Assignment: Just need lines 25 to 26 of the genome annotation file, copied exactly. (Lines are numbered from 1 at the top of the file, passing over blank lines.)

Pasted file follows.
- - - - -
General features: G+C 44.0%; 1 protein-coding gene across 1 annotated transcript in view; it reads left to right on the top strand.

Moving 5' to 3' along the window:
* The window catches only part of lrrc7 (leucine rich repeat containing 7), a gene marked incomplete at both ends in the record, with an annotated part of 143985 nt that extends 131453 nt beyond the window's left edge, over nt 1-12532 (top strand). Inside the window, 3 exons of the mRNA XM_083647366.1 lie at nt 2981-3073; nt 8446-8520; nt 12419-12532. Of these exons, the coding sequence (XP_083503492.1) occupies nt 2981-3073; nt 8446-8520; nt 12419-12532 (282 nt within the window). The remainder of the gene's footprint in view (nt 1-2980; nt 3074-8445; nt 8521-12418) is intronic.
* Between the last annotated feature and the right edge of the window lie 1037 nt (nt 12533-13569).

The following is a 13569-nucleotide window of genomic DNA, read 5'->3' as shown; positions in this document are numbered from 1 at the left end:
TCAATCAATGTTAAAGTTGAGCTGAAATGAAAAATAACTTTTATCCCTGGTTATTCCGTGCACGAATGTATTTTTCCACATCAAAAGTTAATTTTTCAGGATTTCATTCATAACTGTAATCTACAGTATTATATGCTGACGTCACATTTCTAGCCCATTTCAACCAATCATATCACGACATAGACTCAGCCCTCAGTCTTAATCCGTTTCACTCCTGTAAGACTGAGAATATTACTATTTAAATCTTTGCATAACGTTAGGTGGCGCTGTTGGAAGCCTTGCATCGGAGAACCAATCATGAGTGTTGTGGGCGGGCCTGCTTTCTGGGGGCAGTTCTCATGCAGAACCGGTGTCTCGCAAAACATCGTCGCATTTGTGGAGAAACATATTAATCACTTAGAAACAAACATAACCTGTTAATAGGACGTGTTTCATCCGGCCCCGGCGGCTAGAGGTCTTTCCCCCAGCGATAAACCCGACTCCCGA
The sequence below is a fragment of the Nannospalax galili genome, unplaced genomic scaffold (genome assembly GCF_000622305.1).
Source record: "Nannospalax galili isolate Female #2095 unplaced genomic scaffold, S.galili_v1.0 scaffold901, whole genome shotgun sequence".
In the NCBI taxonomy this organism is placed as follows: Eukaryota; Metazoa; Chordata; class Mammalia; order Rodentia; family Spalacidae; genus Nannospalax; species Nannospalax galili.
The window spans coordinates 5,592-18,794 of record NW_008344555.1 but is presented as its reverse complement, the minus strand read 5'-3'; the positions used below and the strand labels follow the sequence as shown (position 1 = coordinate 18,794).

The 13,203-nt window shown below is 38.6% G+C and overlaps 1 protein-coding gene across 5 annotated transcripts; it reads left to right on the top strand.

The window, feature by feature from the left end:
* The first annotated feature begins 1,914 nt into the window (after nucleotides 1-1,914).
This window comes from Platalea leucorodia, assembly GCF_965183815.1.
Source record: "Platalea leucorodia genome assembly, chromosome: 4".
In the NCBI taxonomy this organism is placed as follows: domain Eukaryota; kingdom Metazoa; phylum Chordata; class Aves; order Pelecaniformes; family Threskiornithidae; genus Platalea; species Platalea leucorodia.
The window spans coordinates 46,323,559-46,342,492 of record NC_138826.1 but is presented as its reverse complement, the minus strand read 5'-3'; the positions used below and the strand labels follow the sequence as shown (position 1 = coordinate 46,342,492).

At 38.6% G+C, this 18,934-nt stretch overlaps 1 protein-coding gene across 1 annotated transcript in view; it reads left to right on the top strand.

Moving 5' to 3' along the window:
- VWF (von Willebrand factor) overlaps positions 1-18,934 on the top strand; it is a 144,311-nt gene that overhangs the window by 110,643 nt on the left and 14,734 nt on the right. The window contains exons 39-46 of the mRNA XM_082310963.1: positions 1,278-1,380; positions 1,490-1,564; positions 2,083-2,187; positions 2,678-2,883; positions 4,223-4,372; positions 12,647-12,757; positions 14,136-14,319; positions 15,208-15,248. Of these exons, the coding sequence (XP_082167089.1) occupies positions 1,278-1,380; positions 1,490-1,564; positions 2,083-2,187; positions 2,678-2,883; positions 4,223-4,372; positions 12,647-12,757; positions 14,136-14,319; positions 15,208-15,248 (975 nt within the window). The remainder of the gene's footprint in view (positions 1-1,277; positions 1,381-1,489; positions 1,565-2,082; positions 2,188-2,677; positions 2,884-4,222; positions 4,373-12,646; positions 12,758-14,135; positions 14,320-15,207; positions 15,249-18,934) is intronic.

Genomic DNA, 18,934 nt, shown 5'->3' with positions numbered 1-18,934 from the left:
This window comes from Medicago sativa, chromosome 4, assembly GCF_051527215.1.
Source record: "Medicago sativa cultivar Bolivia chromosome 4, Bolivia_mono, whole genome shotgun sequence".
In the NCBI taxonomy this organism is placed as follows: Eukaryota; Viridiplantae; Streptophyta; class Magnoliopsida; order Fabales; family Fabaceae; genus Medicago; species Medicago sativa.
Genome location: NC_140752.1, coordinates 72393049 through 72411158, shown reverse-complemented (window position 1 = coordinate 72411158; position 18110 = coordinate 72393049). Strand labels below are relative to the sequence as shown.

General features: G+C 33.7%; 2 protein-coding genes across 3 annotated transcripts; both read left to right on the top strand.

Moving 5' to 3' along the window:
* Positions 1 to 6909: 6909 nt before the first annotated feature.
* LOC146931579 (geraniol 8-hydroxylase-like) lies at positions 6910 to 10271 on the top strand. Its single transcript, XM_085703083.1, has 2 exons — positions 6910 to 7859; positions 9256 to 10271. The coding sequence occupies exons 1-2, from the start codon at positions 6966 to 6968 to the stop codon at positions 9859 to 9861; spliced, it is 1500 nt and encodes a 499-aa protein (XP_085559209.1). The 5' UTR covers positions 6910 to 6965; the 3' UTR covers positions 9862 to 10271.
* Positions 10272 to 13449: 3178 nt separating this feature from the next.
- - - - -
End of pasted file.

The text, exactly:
Genome location: NC_140752.1, coordinates 72393049 through 72411158, shown reverse-complemented (window position 1 = coordinate 72411158; position 18110 = coordinate 72393049). Strand labels below are relative to the sequence as shown.

General features: G+C 33.7%; 2 protein-coding genes across 3 annotated transcripts; both read left to right on the top strand.